Study: COVID-19 Variant Has Been Spreading in South, Southwest US Since October

Preprint data show a US-based variant has come to represent more than 27% and 11% of all sequenced genomes in Louisiana and New Mexico, respectively, through mid-January.

Assessments from multiple institutions suggest a SARS-CoV-2 variant initially detected in the US in late October 2020 has spread rapidly in the south and southwest regions of the country through mid-January.

New preprint, not yet peer-reviewed data from investigators at the University of New Mexico and Louisiana State University report that a variant first observed on October 23, 2020, has come to represent more than 27% and 11% of all sequenced SARS-CoV-2 genomes in Louisiana and New Mexico, respectively.

The lineage B.1.2 variant, which carries a Q677P substitution in the Spike protein (S), has been linked to 499 viral sequences as of February 3 of this year. The variant is believed to have borne at least 6 distinct lineages, per phylogenetic analyses—each containing approximately 100 or fewer sequenced cases thus far, predominately in the south and southwest.

The investigators are now evaluating the observed variant for its effects on proteolytic processing, cell tropism, and transmissibility. Initial perspective indicates this SARS-CoV-2 variant may be more difficult to contain than the currently dominant sequence.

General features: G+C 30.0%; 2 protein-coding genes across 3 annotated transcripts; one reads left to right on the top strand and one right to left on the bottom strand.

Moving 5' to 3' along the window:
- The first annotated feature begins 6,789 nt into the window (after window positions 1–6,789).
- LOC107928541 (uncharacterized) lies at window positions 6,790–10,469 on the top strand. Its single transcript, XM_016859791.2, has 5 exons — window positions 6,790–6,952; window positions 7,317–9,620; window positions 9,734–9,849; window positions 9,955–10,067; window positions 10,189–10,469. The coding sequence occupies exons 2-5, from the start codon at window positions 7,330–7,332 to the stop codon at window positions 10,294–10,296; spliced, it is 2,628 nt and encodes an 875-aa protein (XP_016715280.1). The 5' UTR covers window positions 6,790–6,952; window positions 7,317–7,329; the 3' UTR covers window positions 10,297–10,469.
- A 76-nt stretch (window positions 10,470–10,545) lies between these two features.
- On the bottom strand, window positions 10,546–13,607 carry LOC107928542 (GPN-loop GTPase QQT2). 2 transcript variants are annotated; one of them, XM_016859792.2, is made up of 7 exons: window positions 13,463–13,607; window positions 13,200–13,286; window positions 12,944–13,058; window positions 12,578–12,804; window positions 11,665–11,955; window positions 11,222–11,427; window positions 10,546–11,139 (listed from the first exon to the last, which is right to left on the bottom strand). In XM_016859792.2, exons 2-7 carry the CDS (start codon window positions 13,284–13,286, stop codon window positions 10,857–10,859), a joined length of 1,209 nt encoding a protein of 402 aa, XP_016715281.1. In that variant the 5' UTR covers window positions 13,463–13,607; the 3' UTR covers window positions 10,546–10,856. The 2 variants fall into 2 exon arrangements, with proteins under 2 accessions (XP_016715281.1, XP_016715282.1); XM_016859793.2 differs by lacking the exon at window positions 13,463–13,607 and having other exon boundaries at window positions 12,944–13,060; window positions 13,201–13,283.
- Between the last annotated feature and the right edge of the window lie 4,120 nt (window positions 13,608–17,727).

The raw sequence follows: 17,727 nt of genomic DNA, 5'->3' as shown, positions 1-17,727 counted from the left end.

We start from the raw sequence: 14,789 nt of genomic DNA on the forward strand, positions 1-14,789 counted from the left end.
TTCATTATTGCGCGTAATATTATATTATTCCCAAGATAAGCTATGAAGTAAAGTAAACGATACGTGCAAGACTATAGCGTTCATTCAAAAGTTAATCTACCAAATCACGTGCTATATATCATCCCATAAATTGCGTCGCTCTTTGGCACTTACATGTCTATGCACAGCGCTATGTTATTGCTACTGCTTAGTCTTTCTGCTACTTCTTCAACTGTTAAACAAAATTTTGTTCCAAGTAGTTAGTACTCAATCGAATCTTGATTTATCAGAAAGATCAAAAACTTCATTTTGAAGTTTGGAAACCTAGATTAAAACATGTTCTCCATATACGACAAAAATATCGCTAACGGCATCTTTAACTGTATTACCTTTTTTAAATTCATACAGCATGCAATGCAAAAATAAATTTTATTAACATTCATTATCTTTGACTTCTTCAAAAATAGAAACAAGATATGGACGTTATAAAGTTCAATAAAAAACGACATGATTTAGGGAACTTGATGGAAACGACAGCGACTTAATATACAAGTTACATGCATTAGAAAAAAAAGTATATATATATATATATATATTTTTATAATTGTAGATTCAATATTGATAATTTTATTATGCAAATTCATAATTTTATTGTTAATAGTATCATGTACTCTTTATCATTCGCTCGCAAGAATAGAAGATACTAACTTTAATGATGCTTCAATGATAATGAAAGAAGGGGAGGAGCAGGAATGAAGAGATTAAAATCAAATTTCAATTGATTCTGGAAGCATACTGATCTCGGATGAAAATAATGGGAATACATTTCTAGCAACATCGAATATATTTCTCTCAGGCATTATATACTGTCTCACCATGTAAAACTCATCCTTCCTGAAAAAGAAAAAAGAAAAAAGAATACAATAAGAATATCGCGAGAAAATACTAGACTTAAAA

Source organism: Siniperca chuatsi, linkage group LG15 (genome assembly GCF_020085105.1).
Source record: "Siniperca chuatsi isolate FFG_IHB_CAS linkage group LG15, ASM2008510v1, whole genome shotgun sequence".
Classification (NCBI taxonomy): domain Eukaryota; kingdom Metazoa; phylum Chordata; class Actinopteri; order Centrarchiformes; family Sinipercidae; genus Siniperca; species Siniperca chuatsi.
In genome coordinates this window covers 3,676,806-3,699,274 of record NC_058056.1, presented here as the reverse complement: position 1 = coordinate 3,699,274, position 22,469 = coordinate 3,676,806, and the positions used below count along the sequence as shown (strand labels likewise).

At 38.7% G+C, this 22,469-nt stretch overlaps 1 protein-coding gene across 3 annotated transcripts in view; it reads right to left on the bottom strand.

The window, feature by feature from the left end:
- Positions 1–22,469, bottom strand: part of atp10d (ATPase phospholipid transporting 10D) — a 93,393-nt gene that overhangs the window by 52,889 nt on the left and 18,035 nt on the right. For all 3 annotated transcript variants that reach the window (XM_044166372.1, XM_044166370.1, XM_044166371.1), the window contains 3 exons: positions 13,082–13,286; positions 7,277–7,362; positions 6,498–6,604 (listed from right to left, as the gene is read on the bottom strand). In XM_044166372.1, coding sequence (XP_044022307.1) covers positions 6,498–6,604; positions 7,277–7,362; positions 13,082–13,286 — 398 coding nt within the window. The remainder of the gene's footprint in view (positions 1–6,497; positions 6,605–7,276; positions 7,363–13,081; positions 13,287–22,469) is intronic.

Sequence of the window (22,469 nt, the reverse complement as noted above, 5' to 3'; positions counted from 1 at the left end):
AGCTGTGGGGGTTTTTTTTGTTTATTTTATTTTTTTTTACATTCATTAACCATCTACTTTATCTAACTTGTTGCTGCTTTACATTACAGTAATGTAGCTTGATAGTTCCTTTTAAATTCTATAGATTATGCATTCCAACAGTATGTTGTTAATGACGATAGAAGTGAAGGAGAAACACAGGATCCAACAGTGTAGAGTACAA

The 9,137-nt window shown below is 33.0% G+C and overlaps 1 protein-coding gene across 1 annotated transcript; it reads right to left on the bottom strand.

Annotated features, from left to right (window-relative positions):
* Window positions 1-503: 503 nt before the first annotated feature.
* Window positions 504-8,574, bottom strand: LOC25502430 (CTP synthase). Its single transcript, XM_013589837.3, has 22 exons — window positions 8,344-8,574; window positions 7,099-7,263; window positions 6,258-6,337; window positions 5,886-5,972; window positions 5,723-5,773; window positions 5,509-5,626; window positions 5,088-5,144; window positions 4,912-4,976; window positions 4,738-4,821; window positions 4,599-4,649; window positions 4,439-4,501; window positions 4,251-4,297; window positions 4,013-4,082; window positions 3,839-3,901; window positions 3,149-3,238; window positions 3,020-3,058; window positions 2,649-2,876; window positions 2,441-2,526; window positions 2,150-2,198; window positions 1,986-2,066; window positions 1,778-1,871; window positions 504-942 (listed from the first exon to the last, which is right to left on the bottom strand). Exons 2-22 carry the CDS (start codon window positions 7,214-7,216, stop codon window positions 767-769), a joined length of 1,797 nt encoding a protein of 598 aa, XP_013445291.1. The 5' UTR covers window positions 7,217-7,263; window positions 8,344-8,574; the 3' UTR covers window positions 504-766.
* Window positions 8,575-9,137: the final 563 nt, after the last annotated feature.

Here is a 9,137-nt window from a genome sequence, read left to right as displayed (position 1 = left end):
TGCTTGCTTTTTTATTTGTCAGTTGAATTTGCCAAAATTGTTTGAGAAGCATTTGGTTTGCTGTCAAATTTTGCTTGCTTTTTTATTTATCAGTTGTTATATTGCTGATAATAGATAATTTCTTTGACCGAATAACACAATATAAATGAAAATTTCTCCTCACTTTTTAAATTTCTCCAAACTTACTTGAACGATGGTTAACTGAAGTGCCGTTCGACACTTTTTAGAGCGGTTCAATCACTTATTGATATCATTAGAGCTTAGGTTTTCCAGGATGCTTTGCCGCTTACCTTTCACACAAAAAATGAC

“Although sampling bias and founder effects may have contributed to the rise of S:677 polymorphic variants, the proximity of this position to the polybasic cleavage site at the S1/S2 boundary are consistent with its potential functional relevance during cell entry, suggesting parallel evolution of a trait that may confer an advantage in spread or transmission,” investigators wrote in the preprint.

The abstract does not include reference to interpreting currently available coronavirus 2019 (COVID-19) vaccine efficacy against the new strain, but improved understanding of transmissibility, relative to vaccine trial’s in vivo assessments, would imply any effect it would have on current national immunization strategies.

At the height of new COVID-19 cases this January—during which time the observed variant increased in prevalence—Louisiana and New Mexico reported peak seven-day averages of 3722 and 1368 new cases, respectively, per the US Centers for Disease Control and Prevention (CDC).